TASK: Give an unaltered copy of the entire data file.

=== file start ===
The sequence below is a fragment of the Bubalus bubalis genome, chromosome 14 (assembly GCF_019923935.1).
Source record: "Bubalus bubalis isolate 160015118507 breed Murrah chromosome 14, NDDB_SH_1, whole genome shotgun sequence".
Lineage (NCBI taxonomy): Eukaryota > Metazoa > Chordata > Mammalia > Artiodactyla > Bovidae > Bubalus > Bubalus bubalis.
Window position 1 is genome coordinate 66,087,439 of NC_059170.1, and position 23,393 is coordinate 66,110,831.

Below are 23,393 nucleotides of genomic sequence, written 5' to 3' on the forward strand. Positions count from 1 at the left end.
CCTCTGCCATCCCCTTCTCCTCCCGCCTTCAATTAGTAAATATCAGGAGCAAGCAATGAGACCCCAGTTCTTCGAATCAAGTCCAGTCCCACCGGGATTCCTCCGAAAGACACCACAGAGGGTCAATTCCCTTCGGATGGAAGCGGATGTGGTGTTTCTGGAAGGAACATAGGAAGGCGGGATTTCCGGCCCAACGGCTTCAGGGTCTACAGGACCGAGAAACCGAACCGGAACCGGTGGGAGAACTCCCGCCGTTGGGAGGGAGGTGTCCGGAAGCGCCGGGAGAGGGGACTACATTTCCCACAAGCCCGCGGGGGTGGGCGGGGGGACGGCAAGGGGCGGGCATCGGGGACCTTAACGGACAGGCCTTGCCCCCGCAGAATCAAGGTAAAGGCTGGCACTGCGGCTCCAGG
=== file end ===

The sequence below is a fragment of the Bubalus bubalis genome, chromosome 14 (assembly GCF_019923935.1).
Source record: "Bubalus bubalis isolate 160015118507 breed Murrah chromosome 14, NDDB_SH_1, whole genome shotgun sequence".
Lineage (NCBI taxonomy): Eukaryota > Metazoa > Chordata > Mammalia > Artiodactyla > Bovidae > Bubalus > Bubalus bubalis.
Window position 1 is genome coordinate 66,087,439 of NC_059170.1, and position 23,393 is coordinate 66,110,831.

Below are 23,393 nucleotides of genomic sequence, written 5' to 3' on the forward strand. Positions count from 1 at the left end.
CCTCTGCCATCCCCTTCTCCTCCCGCCTTCAATTAGTAAATATCAGGAGCAAGCAATGAGACCCCAGTTCTTCGAATCAAGTCCAGTCCCACCGGGATTCCTCCGAAAGACACCACAGAGGGTCAATTCCCTTCGGATGGAAGCGGATGTGGTGTTTCTGGAAGGAACATAGGAAGGCGGGATTTCCGGCCCAACGGCTTCAGGGTCTACAGGACCGAGAAACCGAACCGGAACCGGTGGGAGAACTCCCGCCGTTGGGAGGGAGGTGTCCGGAAGCGCCGGGAGAGGGGACTACATTTCCCACAAGCCCGCGGGGGTGGGCGGGGGGACGGCAAGGGGCGGGCATCGGGGACCTTAACGGACAGGCCTTGCCCCCGCAGAATCAAGGTAAAGGCTGGCACTGCGGCTCCAGG